The other epistemic vices that Cassam highlights are similar to wishful thinking. They are behaviors and patterns of thought that we generally have more control over than whether we have a sunny disposition toward life. Being behaviors that obstruct knowledge, they are behaviors that we can and should strive to avoid in order to facilitate knowledge, improve our behaviors and decision-making, and ultimately strengthen the choices in life that we make.
A Leadership Personality

A Leadership Personality

I find personality trait tests misleading. I know they are used by companies in hiring decisions and I know that Big 5 Personality Traits have been shown to predict political party support, but I still feel that they are misapplied and misunderstood. Specifically, I think that the way we interpret them fails to take context into consideration, which may make them next to useless. Gerd Gigerenzer considers this lapse in our judgement when thinking about the way we discuss and evaluate leadership personalities.

 

In Risk Savvy he writes, “leadership lies in the match between person and environment, which is why there is no single personality that would be a successful leader at all historical times and for all problems to solve.” A military general might make a great leader on the battlefield, but they may not be a great leader in a public education setting. A surgeon leading a hospital during the times of the American Civil War might not make a good leader at Columbia University Medical Center today, and the leader who thrives at a prestigious New York City medical center might not make a great leader at Northeastern Nevada Regional Hospital. Leadership is in many ways context dependent. The problems that a leader has to address may call for different approaches and solutions, which may be supported or sabotaged by particular personality types. Someone who is an outgoing socialite may be the right type of leader in New York City, but might be bored in Rural Nevada and may come across as overbearing to those who prefer a rural lifestyle. What Gigerenzer suggests may be the most important quality for a leader is not some form of leadership personality, but the right experiences and the right ability to apply particular rules of thumb and intuition to a given problem.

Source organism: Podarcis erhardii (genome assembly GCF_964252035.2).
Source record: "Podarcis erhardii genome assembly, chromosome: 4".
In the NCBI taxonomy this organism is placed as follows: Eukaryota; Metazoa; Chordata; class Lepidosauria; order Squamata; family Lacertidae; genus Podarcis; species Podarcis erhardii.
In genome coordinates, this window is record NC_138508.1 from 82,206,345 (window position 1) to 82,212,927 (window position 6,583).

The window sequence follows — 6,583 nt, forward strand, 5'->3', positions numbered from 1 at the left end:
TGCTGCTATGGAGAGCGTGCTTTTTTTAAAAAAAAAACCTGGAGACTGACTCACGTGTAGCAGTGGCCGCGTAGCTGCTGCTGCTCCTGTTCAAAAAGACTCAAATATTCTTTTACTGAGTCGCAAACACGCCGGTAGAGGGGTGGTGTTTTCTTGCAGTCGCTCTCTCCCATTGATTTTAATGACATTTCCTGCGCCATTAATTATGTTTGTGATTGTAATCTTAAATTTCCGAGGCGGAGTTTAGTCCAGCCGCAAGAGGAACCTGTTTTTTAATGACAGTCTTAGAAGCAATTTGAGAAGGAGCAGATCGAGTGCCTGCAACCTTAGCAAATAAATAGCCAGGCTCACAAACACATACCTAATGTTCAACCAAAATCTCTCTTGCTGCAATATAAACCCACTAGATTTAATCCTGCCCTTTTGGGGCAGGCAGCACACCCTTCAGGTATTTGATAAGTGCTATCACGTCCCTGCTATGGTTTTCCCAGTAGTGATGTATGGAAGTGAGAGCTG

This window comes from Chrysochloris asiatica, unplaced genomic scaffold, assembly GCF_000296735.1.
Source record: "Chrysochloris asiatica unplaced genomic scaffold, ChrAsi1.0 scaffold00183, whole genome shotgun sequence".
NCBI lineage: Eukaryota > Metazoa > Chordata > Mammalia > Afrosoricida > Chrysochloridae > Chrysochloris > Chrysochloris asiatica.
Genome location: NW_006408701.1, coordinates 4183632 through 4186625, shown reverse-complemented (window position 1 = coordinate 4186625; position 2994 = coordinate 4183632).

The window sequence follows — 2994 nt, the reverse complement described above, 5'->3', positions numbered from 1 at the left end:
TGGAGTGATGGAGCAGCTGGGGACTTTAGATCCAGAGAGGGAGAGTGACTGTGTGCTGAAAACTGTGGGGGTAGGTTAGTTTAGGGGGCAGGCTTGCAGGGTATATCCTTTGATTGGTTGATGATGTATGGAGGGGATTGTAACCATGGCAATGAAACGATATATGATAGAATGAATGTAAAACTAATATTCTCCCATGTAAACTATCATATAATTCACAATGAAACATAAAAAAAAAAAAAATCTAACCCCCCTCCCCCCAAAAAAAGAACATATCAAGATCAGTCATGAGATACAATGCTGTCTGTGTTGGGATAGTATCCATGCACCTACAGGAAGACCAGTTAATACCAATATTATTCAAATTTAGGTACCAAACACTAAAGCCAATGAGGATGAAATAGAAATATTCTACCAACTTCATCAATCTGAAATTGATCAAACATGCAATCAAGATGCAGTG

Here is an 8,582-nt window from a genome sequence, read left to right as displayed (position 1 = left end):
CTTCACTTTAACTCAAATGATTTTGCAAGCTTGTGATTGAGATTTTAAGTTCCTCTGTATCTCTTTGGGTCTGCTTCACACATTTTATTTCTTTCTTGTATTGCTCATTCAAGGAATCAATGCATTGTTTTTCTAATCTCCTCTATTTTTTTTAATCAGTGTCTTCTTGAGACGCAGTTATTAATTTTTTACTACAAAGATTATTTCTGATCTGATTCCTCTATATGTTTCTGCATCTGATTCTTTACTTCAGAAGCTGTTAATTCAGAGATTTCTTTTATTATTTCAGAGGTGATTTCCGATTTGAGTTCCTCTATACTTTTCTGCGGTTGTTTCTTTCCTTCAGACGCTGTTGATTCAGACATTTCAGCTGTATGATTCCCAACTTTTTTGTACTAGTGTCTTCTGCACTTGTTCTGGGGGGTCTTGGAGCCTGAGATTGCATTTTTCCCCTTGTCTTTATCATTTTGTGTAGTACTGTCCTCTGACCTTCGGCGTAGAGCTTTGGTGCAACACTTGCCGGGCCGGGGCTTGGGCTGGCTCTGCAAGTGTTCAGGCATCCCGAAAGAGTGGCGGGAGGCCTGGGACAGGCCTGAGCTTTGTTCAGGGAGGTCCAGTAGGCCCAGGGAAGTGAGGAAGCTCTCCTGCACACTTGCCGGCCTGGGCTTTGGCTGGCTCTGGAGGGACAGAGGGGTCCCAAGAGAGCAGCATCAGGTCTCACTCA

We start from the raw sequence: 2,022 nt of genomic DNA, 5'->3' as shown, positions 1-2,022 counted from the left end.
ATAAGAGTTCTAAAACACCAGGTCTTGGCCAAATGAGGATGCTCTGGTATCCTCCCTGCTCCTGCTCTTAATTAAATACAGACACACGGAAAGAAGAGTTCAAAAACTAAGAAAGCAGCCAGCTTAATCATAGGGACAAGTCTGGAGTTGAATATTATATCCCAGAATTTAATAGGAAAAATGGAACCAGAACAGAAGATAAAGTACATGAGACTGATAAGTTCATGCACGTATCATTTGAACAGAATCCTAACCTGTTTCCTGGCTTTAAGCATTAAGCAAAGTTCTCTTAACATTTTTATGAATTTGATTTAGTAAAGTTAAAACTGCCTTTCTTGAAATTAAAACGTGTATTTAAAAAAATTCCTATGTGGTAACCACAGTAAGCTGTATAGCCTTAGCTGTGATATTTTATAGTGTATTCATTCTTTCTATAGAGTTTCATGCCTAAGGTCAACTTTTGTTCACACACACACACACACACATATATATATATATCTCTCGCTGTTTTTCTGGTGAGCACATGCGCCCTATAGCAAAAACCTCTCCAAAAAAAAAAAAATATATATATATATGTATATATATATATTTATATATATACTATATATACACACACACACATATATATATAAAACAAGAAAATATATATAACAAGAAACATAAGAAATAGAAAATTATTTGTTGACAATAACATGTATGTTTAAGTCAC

If the appropriate leadership personality is so context dependent, it may also be worth asking if our personality in general is context dependent. I have not studied personality and personality tests deeply enough to have any true evidence to back me up, but I would expect it to be. Dan Pink in When shows that we are the most productive and have the most positive mood about 4 hours after waking, and have the least amount of energy and worst mood around mid day (or 8 to 10 hours after we wake up). It seems to me that my performance on a personality test would be different if I was taking it at the peak of my day versus during the deepest trough. Also, I would expect my personality to manifest differently in an online multiple choice test relative to an unexpected car emergency, or during a game of cards with my old high school best friends. To say that I have one personality that shines through in all situations seems misleading, and to say that I have a particular level of any given personality trait that remains constant through the day and from experience to experience also seems misleading.

 

Gigerenzer’s quote above is about leadership and the idea that there is no single personality trait that applies to good leaders. I think it is reasonable to extend that assumption to personality generally, assuming that our personality is context dependent and being successful as individuals also involves rules of thumb based on experiences. What is important then is to develop and cultivate experiences and rules of thumb that can guide us toward success. Incorporating goals, feedback, and tools to help us recall successful approaches and strategies within a given context can help us become leaders and can help us succeed regardless of what a personality test tells us and regardless of the context we find ourselves in.